Goldstein is Chair, Molecular Genetics at University of Texas Southwestern Medical Center. Together, Goldstein and Brown lead a research team that typically includes a dozen doctoral and postdoctoral trainees. They have trained over 145 graduate students and postdoctoral fellows, and five of their former postdoctoral fellows (Thomas C. Südhof, Wang Xiaodong, Helen H. Hobbs, David W. Russell, and Monty Krieger) have been elected to the U.S. National Academy of Sciences.[13] Former postdoctoral fellow Thomas Südhof received the 2013 Nobel Prize in Medicine or Physiology[14] and Helen H. Hobbs received the 2015 Breakthrough Prize in Life Sciences.[15][16]

In 1988 Goldstein received a National Medal of Science in the field of molecular genetics,[17] and in 2003 Goldstein and Brown won the Albany Medical Center Prize in Medicine and Biomedical Research in recognition for their further work in understanding cholesterol and also the discovery of an insulin-sensitive regulator, which potentially could be used to develop treatments for diabetes mellitus.[18] Goldstein is a member of the U.S. National Academy of Sciences[19] and the Institute of Medicine[20] and he was elected a Foreign Member of the Royal Society (ForMemRS) in 1991.[2]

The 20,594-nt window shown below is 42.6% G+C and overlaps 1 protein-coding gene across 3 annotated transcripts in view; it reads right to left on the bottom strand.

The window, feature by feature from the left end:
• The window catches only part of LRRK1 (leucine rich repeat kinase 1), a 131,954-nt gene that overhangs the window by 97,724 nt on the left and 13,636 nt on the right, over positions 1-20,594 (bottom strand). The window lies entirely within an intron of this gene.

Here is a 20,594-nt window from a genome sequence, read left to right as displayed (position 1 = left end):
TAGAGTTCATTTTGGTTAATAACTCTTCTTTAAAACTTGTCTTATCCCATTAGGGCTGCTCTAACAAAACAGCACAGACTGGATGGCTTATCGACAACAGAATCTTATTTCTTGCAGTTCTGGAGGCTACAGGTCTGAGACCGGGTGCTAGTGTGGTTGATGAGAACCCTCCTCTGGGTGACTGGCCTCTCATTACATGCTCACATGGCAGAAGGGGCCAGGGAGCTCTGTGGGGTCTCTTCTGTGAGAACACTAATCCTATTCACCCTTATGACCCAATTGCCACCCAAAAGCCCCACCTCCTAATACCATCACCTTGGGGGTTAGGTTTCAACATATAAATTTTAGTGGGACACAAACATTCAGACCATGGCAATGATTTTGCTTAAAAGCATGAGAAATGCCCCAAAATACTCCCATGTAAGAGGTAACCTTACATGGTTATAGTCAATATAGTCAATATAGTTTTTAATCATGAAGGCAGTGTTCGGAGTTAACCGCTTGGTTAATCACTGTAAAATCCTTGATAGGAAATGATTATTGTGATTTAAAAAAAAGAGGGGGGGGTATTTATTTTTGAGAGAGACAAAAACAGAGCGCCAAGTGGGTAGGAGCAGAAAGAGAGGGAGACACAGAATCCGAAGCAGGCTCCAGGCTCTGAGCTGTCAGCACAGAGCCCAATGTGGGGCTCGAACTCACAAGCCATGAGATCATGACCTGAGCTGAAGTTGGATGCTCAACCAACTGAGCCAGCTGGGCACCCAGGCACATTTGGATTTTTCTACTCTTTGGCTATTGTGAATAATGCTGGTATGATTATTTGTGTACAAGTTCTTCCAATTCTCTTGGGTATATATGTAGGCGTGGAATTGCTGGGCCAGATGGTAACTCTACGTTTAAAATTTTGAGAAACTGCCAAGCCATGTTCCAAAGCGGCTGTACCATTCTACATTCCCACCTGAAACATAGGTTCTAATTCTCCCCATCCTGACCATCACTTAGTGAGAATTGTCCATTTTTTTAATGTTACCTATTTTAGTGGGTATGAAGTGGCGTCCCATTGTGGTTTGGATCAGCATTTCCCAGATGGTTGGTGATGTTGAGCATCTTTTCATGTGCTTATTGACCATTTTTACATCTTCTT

Goldstein was appointed as Chairman of the Albert Lasker Medical Research Awards jury in 1995,[21] and was a recipient of the award ten years earlier.[22] Since 2000, Goldstein has authored a series of essays on the deep relationship between art and science that appear in the annual Nature Medicine supplement that accompanies the Lasker Awards.[23]

Among his professional activities, Goldstein is a member of the Board of Trustees of The Howard Hughes Medical Institute[24] and of The Rockefeller University, where he was elected as a Life Trustee in 2015.[25] He also serves as Chairman of the Board of Scientific Counselors of the Broad Institute,[26] and is a member of the Board of Directors of Regeneron Pharmaceuticals, Inc.[27] He previously served on The Board of Scientific Governors of the Scripps Research Institute, a nonprofit institute that conducts biomedical research.[28]


Joseph L. Goldstein has been awarded the following:

Research papersEdit

  • Brown MS, Goldstein JL (June 2012). "Reflections – Scientific side trips: six excursions from the beaten path". J. Biol. Chem. 287 (27): 22418–22435. doi:10.1074/jbc.X112.381681. PMC 3391146. PMID 22584575.
  • Brown MS, Goldstein JL (May 2011). "Richard G.W. Anderson (1940–2011) and the birth of receptor-mediated endocytosis". J. Cell Biol. 193 (4): 601–603. doi:10.1083/jcb.201104136. PMC 3166872. PMID 21576388.
  • Goldstein JL, Brown MS (April 2009). "History of Discovery: The LDL Receptor". Arterioscler. Thromb. Vasc. Biol. 29 (4): 431–438. doi:10.1161/ATVBAHA.108.179564. PMC 2740366. PMID 19299327.